In two security advisories released on Aug. 16, Cisco announced that they have released patches for two high-severity vulnerabilities. The exploits both affect Cisco’s Application Policy Infrastructure Controller (APIC) and both can allow significant access to any hacker that employs the vulnerabilities on an affected system.
The first patched vulnerability, CVE-2017-6767, a.k.a. “SSH Privilege Escalation Vulnerability,” is rated as a 7.1 on the Common Vulnerability Scoring System (CVSS). This exploit allows an attacker to escalate privileges beyond the original account. Root access, however, is not possible to gain via this particular vulnerability. At fault for this is, as Cisco states:
A limitation with how Role-Based Access Control (RBAC) grants privileges to remotely authenticated users when login occurs via SSH directly to the local management interface of the APIC. An attacker could exploit this vulnerability by authenticating to the targeted device.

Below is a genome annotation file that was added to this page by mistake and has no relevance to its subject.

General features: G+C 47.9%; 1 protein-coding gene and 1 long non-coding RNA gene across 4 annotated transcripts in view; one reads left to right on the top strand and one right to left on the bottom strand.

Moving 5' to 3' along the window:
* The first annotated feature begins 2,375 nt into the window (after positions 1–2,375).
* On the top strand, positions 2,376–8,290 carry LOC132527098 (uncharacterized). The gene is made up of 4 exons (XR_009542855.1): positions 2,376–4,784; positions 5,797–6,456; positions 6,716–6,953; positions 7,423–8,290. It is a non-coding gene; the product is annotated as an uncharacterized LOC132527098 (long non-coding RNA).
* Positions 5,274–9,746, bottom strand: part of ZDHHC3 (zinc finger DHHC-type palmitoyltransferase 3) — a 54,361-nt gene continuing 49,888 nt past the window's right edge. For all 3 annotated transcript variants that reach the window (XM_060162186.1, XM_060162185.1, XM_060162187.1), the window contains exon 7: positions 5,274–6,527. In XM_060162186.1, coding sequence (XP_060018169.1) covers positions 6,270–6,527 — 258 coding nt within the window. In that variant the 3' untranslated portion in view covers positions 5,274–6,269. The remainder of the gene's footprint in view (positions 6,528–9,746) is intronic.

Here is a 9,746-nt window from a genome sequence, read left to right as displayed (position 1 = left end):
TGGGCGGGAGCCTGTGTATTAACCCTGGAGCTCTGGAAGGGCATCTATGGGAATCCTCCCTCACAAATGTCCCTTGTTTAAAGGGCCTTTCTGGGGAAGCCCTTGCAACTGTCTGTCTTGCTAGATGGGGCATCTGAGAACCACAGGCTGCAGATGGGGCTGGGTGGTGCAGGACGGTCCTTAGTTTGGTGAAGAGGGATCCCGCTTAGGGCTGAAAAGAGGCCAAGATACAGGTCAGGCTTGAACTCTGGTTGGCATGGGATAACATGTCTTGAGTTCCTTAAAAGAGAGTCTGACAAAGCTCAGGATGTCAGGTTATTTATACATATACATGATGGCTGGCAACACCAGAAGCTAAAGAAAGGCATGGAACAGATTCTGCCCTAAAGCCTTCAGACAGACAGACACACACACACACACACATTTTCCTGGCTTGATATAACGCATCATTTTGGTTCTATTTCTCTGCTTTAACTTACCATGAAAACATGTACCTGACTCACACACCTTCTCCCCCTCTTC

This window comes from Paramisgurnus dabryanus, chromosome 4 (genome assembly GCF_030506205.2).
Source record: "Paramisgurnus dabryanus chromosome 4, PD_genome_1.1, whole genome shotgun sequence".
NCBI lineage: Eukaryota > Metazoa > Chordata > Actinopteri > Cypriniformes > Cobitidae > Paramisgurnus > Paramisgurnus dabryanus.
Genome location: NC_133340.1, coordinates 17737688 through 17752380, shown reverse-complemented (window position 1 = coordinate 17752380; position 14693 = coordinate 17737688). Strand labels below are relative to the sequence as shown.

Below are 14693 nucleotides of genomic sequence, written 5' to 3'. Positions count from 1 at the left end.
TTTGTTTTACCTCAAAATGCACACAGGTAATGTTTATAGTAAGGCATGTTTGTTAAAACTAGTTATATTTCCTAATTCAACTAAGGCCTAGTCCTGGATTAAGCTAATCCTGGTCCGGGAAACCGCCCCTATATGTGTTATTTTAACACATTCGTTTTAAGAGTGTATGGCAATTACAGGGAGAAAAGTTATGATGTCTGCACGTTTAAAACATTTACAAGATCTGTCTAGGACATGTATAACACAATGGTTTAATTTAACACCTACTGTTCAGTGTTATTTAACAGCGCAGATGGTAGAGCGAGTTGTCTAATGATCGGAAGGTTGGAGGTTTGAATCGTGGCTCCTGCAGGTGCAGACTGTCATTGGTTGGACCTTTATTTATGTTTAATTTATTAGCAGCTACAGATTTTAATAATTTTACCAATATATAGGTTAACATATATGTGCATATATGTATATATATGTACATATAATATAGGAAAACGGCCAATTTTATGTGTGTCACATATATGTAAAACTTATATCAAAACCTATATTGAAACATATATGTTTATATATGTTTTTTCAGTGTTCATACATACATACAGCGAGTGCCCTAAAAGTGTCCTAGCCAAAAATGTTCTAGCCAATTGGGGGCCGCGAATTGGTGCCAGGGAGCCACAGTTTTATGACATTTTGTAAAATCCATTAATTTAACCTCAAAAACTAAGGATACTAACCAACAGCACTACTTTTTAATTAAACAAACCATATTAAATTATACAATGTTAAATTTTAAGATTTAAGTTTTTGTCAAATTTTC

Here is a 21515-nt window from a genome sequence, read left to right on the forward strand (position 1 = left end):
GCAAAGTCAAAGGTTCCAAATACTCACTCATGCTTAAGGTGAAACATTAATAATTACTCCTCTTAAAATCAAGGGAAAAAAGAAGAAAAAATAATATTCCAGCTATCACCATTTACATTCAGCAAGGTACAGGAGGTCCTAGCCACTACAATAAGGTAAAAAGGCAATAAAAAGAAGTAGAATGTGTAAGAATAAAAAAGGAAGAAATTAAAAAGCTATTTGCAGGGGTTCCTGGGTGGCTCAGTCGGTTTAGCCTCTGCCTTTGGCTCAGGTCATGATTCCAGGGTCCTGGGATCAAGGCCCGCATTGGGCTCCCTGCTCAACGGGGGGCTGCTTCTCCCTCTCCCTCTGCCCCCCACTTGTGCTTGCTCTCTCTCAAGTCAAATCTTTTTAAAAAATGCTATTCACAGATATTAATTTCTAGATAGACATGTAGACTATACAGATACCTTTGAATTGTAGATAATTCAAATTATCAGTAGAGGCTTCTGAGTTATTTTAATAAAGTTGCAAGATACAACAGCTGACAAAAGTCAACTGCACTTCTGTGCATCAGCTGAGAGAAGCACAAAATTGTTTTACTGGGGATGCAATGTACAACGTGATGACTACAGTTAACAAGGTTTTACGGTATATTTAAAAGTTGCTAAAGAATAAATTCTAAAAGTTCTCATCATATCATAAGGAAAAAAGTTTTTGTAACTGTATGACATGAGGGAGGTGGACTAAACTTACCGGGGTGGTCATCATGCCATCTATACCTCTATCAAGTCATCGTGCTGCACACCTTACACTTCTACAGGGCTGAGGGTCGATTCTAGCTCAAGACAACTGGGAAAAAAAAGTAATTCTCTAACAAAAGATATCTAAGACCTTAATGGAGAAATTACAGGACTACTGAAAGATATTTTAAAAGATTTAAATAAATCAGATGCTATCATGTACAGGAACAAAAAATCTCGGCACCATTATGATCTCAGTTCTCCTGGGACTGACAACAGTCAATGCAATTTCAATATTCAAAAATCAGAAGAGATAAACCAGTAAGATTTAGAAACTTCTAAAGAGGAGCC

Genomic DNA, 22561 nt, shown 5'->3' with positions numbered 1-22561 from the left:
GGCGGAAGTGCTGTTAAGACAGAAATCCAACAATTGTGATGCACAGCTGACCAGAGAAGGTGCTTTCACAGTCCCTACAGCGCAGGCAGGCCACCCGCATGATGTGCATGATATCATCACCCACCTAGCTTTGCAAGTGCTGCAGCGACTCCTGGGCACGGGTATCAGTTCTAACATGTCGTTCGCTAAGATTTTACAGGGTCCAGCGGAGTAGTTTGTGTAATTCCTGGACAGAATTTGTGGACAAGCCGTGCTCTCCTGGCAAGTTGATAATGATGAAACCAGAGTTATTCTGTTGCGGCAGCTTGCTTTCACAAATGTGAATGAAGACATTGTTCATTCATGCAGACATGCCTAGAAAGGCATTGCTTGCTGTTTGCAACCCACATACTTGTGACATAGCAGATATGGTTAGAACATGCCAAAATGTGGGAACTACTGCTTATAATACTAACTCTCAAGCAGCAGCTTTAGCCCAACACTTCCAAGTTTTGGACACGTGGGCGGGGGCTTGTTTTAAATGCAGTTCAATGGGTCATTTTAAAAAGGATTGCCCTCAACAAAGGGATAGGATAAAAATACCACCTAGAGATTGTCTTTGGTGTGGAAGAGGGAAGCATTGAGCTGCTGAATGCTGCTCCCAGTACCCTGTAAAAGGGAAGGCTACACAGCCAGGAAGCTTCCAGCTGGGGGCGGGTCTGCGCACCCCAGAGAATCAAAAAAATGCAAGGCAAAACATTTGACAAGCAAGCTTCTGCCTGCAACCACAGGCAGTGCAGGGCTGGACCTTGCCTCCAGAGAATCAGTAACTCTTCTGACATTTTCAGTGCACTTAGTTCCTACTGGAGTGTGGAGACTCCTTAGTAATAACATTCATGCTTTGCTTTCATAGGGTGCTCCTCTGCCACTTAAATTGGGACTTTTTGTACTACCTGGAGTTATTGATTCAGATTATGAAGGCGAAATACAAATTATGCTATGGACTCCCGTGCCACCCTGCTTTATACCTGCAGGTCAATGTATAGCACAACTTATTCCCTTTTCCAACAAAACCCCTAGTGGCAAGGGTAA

The second patch is for the vulnerability CVE-2017-6768, a.k.a. “Custom Binary Privilege Escalation Vulnerability,” which has an even higher rating of 7.8 on the CVSS scale. What makes this particular exploit so dangerous is that it allows for a local hacker with proper authentication to gain root privileges. The cause of this according to Cisco is:
A custom executable system file that was built to use relative search paths for libraries without properly validating the library to be loaded. An attacker could exploit this vulnerability by authenticating to the device and loading a malicious library that can escalate the privilege level.”
It is imperative that these Cisco patches be implemented as soon as possible. Only one of the vulnerabilities, CVE-2017-6767, has a workaround. If you are unable to patch this particular exploit, to work around it Cisco recommends configuring each user on the remote authentication server with a Cisco Attribute-Value (AV) Pair, which “includes a unique UNIX User Identifier.” Without the AV Pair, Cisco warns, “all users are assigned the same default UNIX User Identifier, which results in the vulnerability.”